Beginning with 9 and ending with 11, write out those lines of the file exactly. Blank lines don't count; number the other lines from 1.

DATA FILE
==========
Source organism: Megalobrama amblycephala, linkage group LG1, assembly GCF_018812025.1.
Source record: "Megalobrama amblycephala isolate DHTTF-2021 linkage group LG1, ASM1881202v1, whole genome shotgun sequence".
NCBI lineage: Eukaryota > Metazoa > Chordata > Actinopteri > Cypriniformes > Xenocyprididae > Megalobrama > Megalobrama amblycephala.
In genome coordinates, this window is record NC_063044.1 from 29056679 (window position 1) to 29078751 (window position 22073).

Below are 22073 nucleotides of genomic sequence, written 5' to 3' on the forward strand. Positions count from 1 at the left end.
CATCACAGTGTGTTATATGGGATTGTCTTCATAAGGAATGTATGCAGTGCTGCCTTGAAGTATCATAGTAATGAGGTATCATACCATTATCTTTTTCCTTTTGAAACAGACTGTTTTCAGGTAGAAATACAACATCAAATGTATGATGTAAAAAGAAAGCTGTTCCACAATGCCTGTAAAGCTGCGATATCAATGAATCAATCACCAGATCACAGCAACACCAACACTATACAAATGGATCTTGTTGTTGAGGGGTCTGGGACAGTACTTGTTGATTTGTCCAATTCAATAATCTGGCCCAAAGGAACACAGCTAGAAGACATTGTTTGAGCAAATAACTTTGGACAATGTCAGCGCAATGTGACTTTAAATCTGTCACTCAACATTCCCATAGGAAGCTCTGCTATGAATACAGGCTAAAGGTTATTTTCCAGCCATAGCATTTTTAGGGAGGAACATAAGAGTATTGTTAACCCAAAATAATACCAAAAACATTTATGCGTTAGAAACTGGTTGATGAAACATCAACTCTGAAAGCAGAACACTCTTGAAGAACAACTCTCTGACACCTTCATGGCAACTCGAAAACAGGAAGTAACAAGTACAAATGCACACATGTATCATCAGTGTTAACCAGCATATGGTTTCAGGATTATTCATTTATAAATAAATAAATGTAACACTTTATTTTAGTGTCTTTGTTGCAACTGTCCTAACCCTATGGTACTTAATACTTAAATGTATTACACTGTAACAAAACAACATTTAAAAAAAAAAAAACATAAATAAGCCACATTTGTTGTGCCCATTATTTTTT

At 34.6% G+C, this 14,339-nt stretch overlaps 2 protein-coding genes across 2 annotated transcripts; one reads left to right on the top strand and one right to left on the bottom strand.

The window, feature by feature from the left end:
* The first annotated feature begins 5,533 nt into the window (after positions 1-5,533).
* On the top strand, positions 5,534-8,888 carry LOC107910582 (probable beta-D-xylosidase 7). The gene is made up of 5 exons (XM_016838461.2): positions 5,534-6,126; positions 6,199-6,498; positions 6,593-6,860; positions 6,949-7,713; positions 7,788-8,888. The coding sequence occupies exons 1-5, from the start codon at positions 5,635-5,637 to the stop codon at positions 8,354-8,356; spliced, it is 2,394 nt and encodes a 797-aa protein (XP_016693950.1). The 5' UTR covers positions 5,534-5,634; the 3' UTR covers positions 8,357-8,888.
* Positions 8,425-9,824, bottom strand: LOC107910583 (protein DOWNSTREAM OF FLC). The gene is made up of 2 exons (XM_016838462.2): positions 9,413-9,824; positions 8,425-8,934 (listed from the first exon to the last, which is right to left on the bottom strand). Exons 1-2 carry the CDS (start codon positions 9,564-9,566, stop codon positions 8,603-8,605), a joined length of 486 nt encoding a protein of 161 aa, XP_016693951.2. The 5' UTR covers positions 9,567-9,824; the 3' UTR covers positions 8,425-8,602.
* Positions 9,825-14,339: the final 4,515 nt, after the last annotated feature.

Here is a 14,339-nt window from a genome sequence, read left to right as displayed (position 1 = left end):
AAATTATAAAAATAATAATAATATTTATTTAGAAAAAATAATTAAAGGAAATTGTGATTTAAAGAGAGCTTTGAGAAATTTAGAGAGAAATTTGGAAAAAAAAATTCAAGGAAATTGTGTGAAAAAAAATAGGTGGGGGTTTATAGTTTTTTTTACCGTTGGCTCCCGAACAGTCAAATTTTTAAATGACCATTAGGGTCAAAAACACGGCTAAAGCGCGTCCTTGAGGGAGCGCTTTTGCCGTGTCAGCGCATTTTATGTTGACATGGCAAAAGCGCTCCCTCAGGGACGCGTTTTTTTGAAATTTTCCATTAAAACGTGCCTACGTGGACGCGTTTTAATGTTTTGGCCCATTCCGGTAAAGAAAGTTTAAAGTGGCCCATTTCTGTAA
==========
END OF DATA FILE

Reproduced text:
* The first annotated feature begins 5,533 nt into the window (after positions 1-5,533).
* On the top strand, positions 5,534-8,888 carry LOC107910582 (probable beta-D-xylosidase 7). The gene is made up of 5 exons (XM_016838461.2): positions 5,534-6,126; positions 6,199-6,498; positions 6,593-6,860; positions 6,949-7,713; positions 7,788-8,888. The coding sequence occupies exons 1-5, from the start codon at positions 5,635-5,637 to the stop codon at positions 8,354-8,356; spliced, it is 2,394 nt and encodes a 797-aa protein (XP_016693950.1). The 5' UTR covers positions 5,534-5,634; the 3' UTR covers positions 8,357-8,888.
* Positions 8,425-9,824, bottom strand: LOC107910583 (protein DOWNSTREAM OF FLC). The gene is made up of 2 exons (XM_016838462.2): positions 9,413-9,824; positions 8,425-8,934 (listed from the first exon to the last, which is right to left on the bottom strand). Exons 1-2 carry the CDS (start codon positions 9,564-9,566, stop codon positions 8,603-8,605), a joined length of 486 nt encoding a protein of 161 aa, XP_016693951.2. The 5' UTR covers positions 9,567-9,824; the 3' UTR covers positions 8,425-8,602.